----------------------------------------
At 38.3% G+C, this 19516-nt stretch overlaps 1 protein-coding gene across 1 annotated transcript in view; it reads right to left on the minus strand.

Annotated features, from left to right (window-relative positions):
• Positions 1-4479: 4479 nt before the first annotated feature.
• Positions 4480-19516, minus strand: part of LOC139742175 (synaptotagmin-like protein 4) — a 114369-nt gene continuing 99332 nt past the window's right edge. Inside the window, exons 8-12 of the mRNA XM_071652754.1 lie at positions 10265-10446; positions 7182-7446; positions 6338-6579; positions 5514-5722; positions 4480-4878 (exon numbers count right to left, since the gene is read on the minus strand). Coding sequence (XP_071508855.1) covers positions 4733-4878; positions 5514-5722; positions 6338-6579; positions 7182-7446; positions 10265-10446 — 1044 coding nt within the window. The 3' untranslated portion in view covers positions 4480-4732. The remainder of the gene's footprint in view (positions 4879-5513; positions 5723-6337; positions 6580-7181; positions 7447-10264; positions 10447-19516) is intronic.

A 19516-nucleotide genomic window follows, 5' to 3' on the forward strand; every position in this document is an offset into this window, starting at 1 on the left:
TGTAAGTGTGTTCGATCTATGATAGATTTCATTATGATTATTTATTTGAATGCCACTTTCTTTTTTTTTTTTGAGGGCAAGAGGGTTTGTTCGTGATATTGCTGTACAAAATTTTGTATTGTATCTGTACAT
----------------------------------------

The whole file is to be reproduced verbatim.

At 38.3% G+C, this 19516-nt stretch overlaps 1 protein-coding gene across 1 annotated transcript in view; it reads right to left on the minus strand.

Annotated features, from left to right (window-relative positions):
• Positions 1-4479: 4479 nt before the first annotated feature.
• Positions 4480-19516, minus strand: part of LOC139742175 (synaptotagmin-like protein 4) — a 114369-nt gene continuing 99332 nt past the window's right edge. Inside the window, exons 8-12 of the mRNA XM_071652754.1 lie at positions 10265-10446; positions 7182-7446; positions 6338-6579; positions 5514-5722; positions 4480-4878 (exon numbers count right to left, since the gene is read on the minus strand). Coding sequence (XP_071508855.1) covers positions 4733-4878; positions 5514-5722; positions 6338-6579; positions 7182-7446; positions 10265-10446 — 1044 coding nt within the window. The 3' untranslated portion in view covers positions 4480-4732. The remainder of the gene's footprint in view (positions 4879-5513; positions 5723-6337; positions 6580-7181; positions 7447-10264; positions 10447-19516) is intronic.

A 19516-nucleotide genomic window follows, 5' to 3' on the forward strand; every position in this document is an offset into this window, starting at 1 on the left:
TGTAAGTGTGTTCGATCTATGATAGATTTCATTATGATTATTTATTTGAATGCCACTTTCTTTTTTTTTTTTGAGGGCAAGAGGGTTTGTTCGTGATATTGCTGTACAAAATTTTGTATTGTATCTGTACAT